Research
Print page Print page
Switch language
The Capital Region of Denmark - a part of Copenhagen University Hospital
Published

Acute Kidney Injury and Risk of Death After Elective Surgery: Prospective Analysis of Data From an International Cohort Study

Research output: Contribution to journalJournal articleResearchpeer-review

  1. Inhaled Sedation in the Intensive Care Unit: A New Option and Its Technical Prerequisites

    Research output: Contribution to journalJournal articleCommunication

  2. Ketamine as a Rapid Sequence Induction Agent in the Trauma Population: A Systematic Review

    Research output: Contribution to journalReviewResearchpeer-review

  3. Anesthesia in Enhanced Recovery Pathways for Hip and Knee Arthroplasty: Where Is the Evidence?

    Research output: Contribution to journalComment/debateResearchpeer-review

  • International Surgical Outcomes Study (ISOS) group
View graph of relations

BACKGROUND: Postoperative acute kidney injury (AKI) is associated with a high mortality rate. However, the relationship among AKI, its associations, and mortality is not well understood.

METHODS: Planned analysis of data was collected during an international 7-day cohort study of adults undergoing elective in-patient surgery. AKI was defined using Kidney Disease Improving Global Outcomes criteria. Patients missing preoperative creatinine data were excluded. We used multivariable logistic regression to examine the relationships among preoperative creatinine-based estimated glomerular filtration rate (eGFR), postoperative AKI, and hospital mortality, accounting for the effects of age, major comorbid diseases, and nature and severity of surgical intervention on outcomes. We similarly modeled preoperative associations of AKI. Data are presented as n (%) or odds ratios (ORs) with 95% confidence intervals.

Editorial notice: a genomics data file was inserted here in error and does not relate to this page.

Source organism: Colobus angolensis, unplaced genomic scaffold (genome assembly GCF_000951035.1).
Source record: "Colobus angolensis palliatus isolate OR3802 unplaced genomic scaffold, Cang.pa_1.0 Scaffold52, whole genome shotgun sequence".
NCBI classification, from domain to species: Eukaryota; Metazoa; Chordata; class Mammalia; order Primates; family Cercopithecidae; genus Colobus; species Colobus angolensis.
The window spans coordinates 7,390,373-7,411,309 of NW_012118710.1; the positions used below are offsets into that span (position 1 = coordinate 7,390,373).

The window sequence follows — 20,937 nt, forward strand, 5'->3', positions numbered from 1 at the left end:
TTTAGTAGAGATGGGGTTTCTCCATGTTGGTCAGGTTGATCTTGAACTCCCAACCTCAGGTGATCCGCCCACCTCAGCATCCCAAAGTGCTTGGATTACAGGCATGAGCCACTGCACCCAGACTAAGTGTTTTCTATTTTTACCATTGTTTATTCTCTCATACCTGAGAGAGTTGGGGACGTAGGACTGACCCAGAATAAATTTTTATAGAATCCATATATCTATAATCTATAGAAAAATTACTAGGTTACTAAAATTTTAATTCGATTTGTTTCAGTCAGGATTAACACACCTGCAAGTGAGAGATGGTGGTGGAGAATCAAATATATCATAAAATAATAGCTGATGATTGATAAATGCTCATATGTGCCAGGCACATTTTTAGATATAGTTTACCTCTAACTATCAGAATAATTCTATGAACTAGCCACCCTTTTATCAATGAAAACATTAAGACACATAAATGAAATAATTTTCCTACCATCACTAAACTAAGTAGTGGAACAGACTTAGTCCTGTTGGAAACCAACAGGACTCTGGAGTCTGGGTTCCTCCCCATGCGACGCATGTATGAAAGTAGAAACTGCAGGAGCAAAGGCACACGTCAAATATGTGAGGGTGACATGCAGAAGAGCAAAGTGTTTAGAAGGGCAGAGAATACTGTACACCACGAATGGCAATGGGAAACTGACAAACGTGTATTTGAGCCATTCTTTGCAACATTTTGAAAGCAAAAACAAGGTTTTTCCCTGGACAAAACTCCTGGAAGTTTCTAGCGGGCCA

RESULTS: A total of 36,357 patients were included, 743 (2.0%) of whom developed AKI with 73 (9.8%) deaths in hospital. AKI affected 73 of 196 (37.2%) of all patients who died. Mortality was strongly associated with the severity of AKI (stage 1: OR, 2.57 [1.3-5.0]; stage 2: OR, 8.6 [5.0-15.1]; stage 3: OR, 30.1 [18.5-49.0]). Low preoperative eGFR was strongly associated with AKI. However, in our model, lower eGFR was not associated with increasing mortality in patients who did not develop AKI. Conversely, in older patients, high preoperative eGFR (>90 mL·minute·1.73 m) was associated with an increasing risk of death, potentially reflecting poor muscle mass.

CONCLUSIONS: The occurrence and severity of AKI are strongly associated with risk of death after surgery. However, the relationship between preoperative renal function as assessed by serum creatinine-based eGFR and risk of death dependent on patient age and whether AKI develops postoperatively.

Original languageEnglish
JournalAnesthesia and Analgesia
Volume128
Issue number5
Pages (from-to)1022-1029
Number of pages8
ISSN0003-2999
DOIs
Publication statusPublished - May 2019
Externally publishedYes

    Research areas

  • Acute Kidney Injury/complications, Aged, Comorbidity, Creatinine/blood, Data Collection, Elective Surgical Procedures/adverse effects, Female, Glomerular Filtration Rate, Humans, Internationality, Male, Middle Aged, Multivariate Analysis, Odds Ratio, Postoperative Complications/diagnosis, Postoperative Period, Prospective Studies, Regression Analysis, Risk, Treatment Outcome

ID: 59402479